|Other names:||Epopus, Hupe, Huppe, Puppupe, Upega, Uppompe, Upupa, Wiedehopfs, Yppopus|
The young care for their elderly parents
When the hoopoe get old and their eyes grow dim, their children come to care for them. The children pull out the old feathers and lick the mist off their parents' eyes, rejuvenating the old birds. The young say they do this to repay their parents for caring for them. (Some writers ascribe these characteristics to the stork instead.)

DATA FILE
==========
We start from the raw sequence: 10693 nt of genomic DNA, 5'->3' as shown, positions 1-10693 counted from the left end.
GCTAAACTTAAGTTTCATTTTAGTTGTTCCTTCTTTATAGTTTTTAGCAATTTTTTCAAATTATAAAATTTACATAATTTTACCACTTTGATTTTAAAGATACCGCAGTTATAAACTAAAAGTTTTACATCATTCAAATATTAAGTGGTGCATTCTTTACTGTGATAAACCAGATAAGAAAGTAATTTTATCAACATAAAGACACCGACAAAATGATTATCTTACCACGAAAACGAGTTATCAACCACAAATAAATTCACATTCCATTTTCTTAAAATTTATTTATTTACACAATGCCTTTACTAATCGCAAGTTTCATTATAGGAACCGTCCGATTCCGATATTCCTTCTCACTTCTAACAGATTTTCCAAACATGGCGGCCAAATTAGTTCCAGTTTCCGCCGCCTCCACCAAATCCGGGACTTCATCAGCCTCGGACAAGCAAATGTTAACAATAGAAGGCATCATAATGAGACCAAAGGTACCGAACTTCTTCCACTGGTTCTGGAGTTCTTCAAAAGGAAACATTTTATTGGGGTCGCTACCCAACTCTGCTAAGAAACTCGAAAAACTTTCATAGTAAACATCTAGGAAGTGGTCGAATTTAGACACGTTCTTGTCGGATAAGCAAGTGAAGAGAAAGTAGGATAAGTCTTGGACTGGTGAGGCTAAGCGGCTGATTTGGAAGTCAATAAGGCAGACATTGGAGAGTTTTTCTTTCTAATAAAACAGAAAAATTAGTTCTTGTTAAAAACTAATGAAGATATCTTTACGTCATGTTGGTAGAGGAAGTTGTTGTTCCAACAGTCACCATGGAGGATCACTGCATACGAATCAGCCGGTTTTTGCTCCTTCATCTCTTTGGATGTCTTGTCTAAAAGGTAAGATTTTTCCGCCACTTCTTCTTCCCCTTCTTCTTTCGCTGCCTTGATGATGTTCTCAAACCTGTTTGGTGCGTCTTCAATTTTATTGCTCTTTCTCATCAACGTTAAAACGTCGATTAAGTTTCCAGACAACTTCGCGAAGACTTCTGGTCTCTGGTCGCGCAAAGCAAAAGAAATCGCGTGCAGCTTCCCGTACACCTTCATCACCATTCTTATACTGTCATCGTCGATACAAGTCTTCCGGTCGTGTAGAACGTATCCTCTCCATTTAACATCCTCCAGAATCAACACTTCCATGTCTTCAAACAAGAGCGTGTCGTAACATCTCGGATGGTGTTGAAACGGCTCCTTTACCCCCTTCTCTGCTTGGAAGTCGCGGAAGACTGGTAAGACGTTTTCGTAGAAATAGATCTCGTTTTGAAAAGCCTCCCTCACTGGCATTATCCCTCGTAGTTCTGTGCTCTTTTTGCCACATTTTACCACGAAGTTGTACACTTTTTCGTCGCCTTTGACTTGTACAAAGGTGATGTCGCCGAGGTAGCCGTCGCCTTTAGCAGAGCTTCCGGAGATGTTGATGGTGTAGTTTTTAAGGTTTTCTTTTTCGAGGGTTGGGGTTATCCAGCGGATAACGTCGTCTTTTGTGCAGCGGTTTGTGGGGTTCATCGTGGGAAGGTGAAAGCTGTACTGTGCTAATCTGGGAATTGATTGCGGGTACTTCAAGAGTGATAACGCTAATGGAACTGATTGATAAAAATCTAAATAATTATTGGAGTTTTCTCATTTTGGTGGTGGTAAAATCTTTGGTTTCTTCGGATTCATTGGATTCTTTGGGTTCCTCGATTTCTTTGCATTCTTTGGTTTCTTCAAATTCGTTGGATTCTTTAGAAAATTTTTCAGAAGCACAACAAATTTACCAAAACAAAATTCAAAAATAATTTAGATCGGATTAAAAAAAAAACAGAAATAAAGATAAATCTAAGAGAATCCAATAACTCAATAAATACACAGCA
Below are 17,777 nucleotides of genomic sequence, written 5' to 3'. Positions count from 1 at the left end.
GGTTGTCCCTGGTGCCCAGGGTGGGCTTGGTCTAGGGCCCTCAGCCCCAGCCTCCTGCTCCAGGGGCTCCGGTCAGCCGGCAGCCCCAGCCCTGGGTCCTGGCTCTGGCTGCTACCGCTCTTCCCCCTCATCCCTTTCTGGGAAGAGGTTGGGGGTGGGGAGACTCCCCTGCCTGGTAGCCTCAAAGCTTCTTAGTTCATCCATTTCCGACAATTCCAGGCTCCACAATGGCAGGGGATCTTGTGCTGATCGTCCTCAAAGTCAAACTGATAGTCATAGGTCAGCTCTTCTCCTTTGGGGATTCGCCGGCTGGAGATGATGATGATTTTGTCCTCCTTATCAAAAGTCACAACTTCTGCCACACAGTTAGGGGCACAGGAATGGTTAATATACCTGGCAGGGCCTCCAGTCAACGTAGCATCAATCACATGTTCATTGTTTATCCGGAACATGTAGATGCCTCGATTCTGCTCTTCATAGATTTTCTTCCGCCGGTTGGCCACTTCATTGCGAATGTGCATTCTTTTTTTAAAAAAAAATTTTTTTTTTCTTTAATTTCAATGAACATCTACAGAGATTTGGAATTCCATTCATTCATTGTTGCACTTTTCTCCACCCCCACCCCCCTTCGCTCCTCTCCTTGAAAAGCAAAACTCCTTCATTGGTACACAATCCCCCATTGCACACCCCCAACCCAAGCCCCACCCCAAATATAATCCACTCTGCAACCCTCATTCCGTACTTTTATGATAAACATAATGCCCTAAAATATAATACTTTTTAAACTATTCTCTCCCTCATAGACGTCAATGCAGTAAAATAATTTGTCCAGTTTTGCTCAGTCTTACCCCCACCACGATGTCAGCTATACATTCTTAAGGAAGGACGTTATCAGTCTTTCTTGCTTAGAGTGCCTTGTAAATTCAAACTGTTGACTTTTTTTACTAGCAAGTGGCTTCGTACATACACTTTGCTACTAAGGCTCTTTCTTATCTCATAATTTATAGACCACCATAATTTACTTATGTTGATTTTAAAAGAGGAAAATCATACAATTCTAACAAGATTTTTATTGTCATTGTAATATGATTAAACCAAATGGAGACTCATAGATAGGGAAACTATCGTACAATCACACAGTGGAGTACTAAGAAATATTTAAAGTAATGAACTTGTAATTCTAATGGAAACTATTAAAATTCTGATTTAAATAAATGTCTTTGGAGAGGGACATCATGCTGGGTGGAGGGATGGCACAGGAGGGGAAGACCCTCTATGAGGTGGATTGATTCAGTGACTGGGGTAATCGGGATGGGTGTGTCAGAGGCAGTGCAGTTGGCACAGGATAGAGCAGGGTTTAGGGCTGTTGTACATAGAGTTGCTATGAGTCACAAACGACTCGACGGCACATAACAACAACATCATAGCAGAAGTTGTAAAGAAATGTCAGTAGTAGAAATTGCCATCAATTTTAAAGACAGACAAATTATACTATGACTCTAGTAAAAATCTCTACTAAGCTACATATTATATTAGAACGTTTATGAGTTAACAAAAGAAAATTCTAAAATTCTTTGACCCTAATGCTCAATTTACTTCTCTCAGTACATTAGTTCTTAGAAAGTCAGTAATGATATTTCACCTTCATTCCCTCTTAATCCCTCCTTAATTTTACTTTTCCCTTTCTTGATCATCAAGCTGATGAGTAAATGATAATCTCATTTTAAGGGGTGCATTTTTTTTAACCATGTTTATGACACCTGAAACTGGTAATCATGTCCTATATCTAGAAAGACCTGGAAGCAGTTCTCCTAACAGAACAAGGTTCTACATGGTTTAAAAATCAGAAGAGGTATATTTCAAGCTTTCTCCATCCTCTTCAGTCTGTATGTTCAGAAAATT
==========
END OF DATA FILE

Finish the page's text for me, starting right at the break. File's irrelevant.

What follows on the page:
The hoopoe is said to be a filthy bird that collects human dung and builds its nest with it, and eats bad-smelling excrement. It also likes to live around tombs. It is further said that if the blood of the hoopoe is rubbed on a sleeping man, devils will try to strangle him.
Children should follow the example of the hoopoe and care for their parents when they are old, as their parents cared for them.
Hoopoes are usually drawn with a head crest, but otherwise differ greatly from artist to artist. They are often shown with the children caring for their parents.
The hoopoe is a real bird, found across Africa, Asia, and Europe. Some manuscript illustrations of hoopoes look like the real bird, but most do not.